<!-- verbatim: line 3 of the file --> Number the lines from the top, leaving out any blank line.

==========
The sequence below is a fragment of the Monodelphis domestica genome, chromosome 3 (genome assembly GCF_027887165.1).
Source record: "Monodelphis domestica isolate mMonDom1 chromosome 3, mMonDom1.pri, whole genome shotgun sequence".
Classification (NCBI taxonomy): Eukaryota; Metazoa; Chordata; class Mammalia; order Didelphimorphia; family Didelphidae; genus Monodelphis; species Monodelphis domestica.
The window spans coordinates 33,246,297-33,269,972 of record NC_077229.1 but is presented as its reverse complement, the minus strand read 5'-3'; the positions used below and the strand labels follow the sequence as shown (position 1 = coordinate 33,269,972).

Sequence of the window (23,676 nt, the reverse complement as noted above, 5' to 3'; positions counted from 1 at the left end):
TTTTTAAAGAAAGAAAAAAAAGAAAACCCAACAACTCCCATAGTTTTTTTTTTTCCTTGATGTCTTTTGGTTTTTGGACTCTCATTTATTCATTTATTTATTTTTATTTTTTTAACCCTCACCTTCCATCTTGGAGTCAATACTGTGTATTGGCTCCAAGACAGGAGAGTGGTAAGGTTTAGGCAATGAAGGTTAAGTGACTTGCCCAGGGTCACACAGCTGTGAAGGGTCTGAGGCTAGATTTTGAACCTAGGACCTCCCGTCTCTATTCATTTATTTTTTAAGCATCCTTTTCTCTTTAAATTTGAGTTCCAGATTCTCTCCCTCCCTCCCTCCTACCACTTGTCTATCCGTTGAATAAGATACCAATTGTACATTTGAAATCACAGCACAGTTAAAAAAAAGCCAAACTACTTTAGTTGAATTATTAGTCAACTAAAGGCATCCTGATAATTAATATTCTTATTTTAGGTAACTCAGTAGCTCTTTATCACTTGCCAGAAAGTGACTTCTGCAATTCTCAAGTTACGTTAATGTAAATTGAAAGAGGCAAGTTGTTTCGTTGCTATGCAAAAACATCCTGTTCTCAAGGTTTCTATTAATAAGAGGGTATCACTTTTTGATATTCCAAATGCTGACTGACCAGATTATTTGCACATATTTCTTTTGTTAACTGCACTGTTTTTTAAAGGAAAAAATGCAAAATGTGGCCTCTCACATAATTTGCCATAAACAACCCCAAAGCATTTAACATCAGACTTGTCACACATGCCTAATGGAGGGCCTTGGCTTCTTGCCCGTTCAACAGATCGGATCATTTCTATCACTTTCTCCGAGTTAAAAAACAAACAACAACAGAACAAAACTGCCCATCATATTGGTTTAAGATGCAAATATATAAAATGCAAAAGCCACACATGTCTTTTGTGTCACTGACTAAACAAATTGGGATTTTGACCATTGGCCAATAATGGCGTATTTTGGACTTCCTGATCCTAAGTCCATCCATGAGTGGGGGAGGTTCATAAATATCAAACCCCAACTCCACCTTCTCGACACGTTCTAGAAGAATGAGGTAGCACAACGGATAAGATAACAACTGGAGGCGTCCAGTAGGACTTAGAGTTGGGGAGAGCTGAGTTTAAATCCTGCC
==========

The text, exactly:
Classification (NCBI taxonomy): Eukaryota; Metazoa; Chordata; class Mammalia; order Didelphimorphia; family Didelphidae; genus Monodelphis; species Monodelphis domestica.